Christmas and New Year in Russia



The author takes us on an armchair travel to Russian Christmas and New Year celebration. We will learn about the history, traditions, activities and foods that are part of the Russian holiday season.

Christmas in Russia

The dominant Church in Russia is the Russian Orthodox Church. The church uses the older Julian calendar instead of the newer Gregorian calendar employed in secular contexts as well as by the Catholic and Lutheran churches. Therefore, the official day of Christmas, 25 December, which commemorates the birth of Jesus, falls on 7 January in the Gregorian time-reckoning. However, Catholics and Protestants in Russia, who observe the Advent, celebrate Christmas on 25 December.

In the USSR, it was forbidden to celebrate Christmas, but, after the collapse of the Soviet Union in 1991, 7 January was made an official day off in Russia, where it has since been celebrated as the Christmas day.


In Russia, people do not spend a large amount of money on gifts and grocery purchases for Christmas. Instead, a more casual holiday is preferred: people who have children may visit the central square of their city, where a New Year tree, a skating-rink and children’s slides are set up. Others attend a church service, while some stay at home and watch church services on TV.

During the Christmas season, small groups of children walk around knocking on people’s doors and carolling. It is believed that children bring happiness and good luck to the house; in return, they receive money, gifts, sweets, and other treats. The Christmas carols sung by children are known collectively as Kolyadka.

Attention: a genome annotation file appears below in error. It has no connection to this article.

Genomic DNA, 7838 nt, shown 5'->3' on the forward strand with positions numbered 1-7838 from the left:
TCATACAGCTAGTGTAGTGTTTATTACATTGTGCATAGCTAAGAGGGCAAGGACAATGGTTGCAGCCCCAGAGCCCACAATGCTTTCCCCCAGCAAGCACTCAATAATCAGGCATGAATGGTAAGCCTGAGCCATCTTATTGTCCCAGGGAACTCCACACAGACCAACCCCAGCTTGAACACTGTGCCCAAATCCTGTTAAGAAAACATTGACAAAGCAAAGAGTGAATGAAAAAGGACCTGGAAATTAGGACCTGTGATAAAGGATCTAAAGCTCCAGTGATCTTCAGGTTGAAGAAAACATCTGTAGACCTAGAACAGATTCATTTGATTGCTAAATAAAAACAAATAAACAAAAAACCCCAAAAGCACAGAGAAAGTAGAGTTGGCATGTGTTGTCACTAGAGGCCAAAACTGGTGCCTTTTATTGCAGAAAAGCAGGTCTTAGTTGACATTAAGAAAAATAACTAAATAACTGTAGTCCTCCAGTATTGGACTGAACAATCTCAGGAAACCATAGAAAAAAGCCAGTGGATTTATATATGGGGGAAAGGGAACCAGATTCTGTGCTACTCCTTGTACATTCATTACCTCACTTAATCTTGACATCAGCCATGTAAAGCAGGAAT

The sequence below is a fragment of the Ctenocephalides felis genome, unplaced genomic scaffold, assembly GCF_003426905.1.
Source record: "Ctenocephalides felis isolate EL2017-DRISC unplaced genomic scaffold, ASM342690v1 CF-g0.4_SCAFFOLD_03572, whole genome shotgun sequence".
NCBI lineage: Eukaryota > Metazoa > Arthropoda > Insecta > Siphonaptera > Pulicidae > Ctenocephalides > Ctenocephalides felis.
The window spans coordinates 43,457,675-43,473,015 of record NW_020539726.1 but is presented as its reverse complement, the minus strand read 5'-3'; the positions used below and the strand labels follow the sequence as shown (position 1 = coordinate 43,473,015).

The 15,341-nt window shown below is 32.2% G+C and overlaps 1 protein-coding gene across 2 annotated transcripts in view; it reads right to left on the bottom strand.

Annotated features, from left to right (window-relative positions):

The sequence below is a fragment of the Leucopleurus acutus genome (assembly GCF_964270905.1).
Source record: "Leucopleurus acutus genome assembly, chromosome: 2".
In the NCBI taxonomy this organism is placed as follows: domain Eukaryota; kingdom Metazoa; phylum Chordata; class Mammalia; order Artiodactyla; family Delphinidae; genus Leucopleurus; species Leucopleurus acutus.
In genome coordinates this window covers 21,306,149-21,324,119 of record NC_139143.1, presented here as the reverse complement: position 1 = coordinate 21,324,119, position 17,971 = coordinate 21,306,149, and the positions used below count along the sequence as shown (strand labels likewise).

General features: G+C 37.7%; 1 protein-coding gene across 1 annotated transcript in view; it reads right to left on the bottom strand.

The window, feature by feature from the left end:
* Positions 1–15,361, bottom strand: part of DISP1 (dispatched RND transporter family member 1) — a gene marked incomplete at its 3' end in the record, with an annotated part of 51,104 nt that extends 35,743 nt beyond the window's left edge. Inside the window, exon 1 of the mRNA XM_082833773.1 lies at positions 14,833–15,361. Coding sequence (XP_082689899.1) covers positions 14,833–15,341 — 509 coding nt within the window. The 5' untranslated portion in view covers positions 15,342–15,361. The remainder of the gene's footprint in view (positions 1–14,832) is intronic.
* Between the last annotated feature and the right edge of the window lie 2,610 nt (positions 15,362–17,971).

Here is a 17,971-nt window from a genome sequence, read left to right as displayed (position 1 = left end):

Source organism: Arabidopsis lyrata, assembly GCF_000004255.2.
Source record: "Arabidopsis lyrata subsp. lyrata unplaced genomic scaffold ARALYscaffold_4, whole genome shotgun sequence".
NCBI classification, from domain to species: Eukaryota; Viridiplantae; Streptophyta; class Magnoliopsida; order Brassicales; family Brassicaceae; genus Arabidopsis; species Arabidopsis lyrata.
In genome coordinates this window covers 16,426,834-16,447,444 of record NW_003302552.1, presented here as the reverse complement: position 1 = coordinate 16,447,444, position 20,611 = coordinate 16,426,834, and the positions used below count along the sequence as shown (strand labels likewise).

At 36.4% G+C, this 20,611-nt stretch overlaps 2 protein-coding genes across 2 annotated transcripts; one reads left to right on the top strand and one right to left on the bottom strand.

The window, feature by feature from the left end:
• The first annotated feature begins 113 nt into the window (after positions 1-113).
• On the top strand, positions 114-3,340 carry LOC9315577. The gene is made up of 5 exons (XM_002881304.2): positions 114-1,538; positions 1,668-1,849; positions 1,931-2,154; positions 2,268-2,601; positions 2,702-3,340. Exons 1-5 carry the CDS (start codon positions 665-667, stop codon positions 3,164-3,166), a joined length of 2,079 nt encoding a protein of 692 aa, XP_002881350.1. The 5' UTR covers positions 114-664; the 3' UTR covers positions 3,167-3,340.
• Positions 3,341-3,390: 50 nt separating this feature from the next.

Two examples of Kolyadka

Wondrous night
(Удивительная ночь)

Bowing to you,
From house to house,
With our souls stretched out,
We shall be knocking on doors,
Provide for our hungry mouths.

Receive this fare,
Save words you can spare
Speak about love,
About the saviour of the soul.

Rejoice while you’re strolling,
United in crooning,
Kolyada did not come in vain,
The heavens have opened.

This wondrous night,
Chases worries out of sight,
Kolyada – kolyada,
It is delightful!

Carolling, carolling
(Колядуем, колядуем)

Carolling, carolling,
From family to family we’re _wandering,
Relaying verses for your sake,
Do furnish us with cakes.

Well, better yet would be coins,
We’d buy sweets of our own choice,
And also a handful of nuts,
And some wine for a blush!

New Year in Russia

In Russia, the New Year is a far more important and spectacular occasion than Christmas. It was first celebrated in the USSR on 1 January 1935. Already back then, people began to reintroduce the old tradition of bringing coniferous trees from the forest and erecting and adorning them at home. Oftentimes, the tree is called a “New Year tree”, apparently due to the fact that, in Russia, the New Year comes before Christmas both in time and importance.

Before the New Year, people will buy gifts for their family, friends, and colleagues at work. They clean their homes, prepare meals, set the table and invite guests to feast.  Folk omens and certain superstitious beliefs are heeded: it is thought, for example, that one should pay off their debts by the end of the year in order to enter the new year without indebtedness that might hinder the prosperity of that year. On 31 December, some shops are closed all day, and hypermarkets and shopping centres close no later than 8 pm.